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China Court Upholds Jail Term for Activist


A placard with a photo of legal scholar Xu Zhiyong is raised by a demonstrator protesting against a Chinese court’s decision to sentence him in prison outside the Chinese liaison office in Hong Kong, Jan. 27, 2014.

A placard with a photo of legal scholar Xu Zhiyong is raised by a demonstrator protesting against a Chinese court’s decision to sentence him in prison outside the Chinese liaison office in Hong Kong, Jan. 27, 2014.

In a widely anticipated move, a court in China upheld a four-year jail term given to legal scholar Xu Zhiyong for his political activism. Xu is the founder of a transparency movement that has pressed officials to disclose their assets. His detention and prison sentence have drawn international criticism.

Xu Zhiyong had been found guilty in January of gathering a crowd to disturb public order.

His appeal, rejected on Friday by the Beijing Intermediate People's Court, is the last legal recourse in his case.

Xu, who now faces four years in prison, called the ruling “ridiculous” and told the court Friday that “the haze of Communist autocracy will fade away.”

Xu's lawyer Zhang Qingfang said that although he expected a rejection, he had maintained hope that the members of the court would use this appeal as an opportunity to correct their earlier mistake. He said that the court had a very good opportunity but did not take it; a misjudgment on their part.

A well-respected scholar of law, Xu Zhiyong has spent the last decade championing a moderate approach to political reform in China.

More recently, together with other members of a loosely organized group called the New Citizens Movement, he had been advocating for better measures to fight corruption among officials, increase transparency, and guarantee equal access to education and jobs.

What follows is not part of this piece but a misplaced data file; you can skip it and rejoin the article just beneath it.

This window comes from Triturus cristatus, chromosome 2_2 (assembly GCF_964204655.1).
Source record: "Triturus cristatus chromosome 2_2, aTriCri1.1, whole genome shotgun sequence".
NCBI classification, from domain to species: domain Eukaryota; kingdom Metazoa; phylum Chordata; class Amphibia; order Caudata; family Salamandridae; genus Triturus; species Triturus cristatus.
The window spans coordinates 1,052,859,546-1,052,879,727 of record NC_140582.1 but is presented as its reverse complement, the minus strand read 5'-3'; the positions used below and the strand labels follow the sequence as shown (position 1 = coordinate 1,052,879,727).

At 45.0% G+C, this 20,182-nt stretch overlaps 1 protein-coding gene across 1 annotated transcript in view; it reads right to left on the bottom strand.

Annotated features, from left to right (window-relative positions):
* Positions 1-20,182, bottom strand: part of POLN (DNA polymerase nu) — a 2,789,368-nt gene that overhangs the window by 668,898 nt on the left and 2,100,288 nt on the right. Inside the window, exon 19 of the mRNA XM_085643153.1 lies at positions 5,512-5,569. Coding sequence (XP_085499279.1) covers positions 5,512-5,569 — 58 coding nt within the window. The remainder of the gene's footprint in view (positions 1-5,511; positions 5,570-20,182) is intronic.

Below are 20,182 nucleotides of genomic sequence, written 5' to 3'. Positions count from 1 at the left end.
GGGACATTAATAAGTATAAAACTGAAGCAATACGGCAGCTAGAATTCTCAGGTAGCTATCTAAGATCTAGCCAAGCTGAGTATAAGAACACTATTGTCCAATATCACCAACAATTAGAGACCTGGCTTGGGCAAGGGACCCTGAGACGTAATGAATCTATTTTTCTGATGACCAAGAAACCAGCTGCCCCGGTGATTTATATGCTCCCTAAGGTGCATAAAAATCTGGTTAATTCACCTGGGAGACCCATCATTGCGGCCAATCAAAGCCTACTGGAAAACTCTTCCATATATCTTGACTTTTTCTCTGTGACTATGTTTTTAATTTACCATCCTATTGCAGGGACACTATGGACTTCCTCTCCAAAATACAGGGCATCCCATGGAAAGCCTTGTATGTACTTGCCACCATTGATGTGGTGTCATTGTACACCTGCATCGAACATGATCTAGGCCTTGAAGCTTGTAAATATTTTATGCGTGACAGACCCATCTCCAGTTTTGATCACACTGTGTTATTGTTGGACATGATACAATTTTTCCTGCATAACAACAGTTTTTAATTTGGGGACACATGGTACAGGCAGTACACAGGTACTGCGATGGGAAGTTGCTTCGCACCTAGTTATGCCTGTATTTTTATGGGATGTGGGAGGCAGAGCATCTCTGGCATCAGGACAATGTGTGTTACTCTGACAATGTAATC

The group held regular meetings to discuss politics and some members organized small scale demonstrations around the country.

Prosecutors who charged him in 2013 said Xu Zhiyong used the issue of asset disclosure and education equality to gather hundreds of people in different rallies and create chaos in the streets of Beijing.

Human rights groups maintain that Xu's only "crime" is to have exercised his constitutional right to free speech.

On Friday, Amnesty International called the court's decision to reject Xu's appeal shameful and hypocritical.

Xu's case is the first high-profile trial of an activist under Xi Jinping's leadership. Analysts have highlighted a contradiction between Xi's stated resolve to fight corruption and inequality, with his treatment of grassroots groups who are championing the same things.

Prominent human rights lawyer Teng Biao called the prosecution against Xu Zhiyong “completely unjust,” but thinks it will not have the effect that authorities hope for. He said the government's intense methods, which might scare some people away, will for the most part act as a wake-up call for people to understand the problems within the system. Teng predicted that more people will protest.

The government's prosecution against the New Citizens Movement includes trials against other less high-profile members. Last week, two other activists were tried in Beijing, and another four will stand trial on Monday.

An official website launched by members of the group on Friday is not accessible in China, where authorities strictly police the Internet and censor sensitive political material.

Xu Zhiyong's autobiography was also published on Friday in Hong Kong.

Xu's lawyer Zhang Qingfang says that the jail term will not scare Xu away from politics. Zhang said Xu will have the next few years free of interference to think about the future of his country.

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